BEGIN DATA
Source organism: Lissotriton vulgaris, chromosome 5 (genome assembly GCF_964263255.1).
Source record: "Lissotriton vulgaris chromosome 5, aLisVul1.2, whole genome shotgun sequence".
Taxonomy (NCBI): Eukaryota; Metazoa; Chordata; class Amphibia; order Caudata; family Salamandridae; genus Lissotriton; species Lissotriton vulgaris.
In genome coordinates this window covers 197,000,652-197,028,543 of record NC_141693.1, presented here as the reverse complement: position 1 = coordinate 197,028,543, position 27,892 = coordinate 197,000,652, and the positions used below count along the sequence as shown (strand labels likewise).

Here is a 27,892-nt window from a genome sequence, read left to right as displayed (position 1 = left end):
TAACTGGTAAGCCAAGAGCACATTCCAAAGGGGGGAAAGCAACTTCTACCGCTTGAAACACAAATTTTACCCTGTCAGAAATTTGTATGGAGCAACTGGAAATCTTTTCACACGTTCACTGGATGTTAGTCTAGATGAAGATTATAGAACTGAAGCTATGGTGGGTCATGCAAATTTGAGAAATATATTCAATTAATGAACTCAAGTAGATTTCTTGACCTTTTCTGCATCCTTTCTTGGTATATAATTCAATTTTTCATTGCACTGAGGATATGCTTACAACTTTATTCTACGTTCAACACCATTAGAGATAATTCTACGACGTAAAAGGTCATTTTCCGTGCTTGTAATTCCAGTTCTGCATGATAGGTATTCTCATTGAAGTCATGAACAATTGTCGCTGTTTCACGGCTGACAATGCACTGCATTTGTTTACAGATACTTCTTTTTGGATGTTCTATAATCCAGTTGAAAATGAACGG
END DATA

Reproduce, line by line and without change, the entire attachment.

Source organism: Lissotriton vulgaris, chromosome 5 (genome assembly GCF_964263255.1).
Source record: "Lissotriton vulgaris chromosome 5, aLisVul1.2, whole genome shotgun sequence".
Taxonomy (NCBI): Eukaryota; Metazoa; Chordata; class Amphibia; order Caudata; family Salamandridae; genus Lissotriton; species Lissotriton vulgaris.
In genome coordinates this window covers 197,000,652-197,028,543 of record NC_141693.1, presented here as the reverse complement: position 1 = coordinate 197,028,543, position 27,892 = coordinate 197,000,652, and the positions used below count along the sequence as shown (strand labels likewise).

Here is a 27,892-nt window from a genome sequence, read left to right as displayed (position 1 = left end):
TAACTGGTAAGCCAAGAGCACATTCCAAAGGGGGGAAAGCAACTTCTACCGCTTGAAACACAAATTTTACCCTGTCAGAAATTTGTATGGAGCAACTGGAAATCTTTTCACACGTTCACTGGATGTTAGTCTAGATGAAGATTATAGAACTGAAGCTATGGTGGGTCATGCAAATTTGAGAAATATATTCAATTAATGAACTCAAGTAGATTTCTTGACCTTTTCTGCATCCTTTCTTGGTATATAATTCAATTTTTCATTGCACTGAGGATATGCTTACAACTTTATTCTACGTTCAACACCATTAGAGATAATTCTACGACGTAAAAGGTCATTTTCCGTGCTTGTAATTCCAGTTCTGCATGATAGGTATTCTCATTGAAGTCATGAACAATTGTCGCTGTTTCACGGCTGACAATGCACTGCATTTGTTTACAGATACTTCTTTTTGGATGTTCTATAATCCAGTTGAAAATGAACGG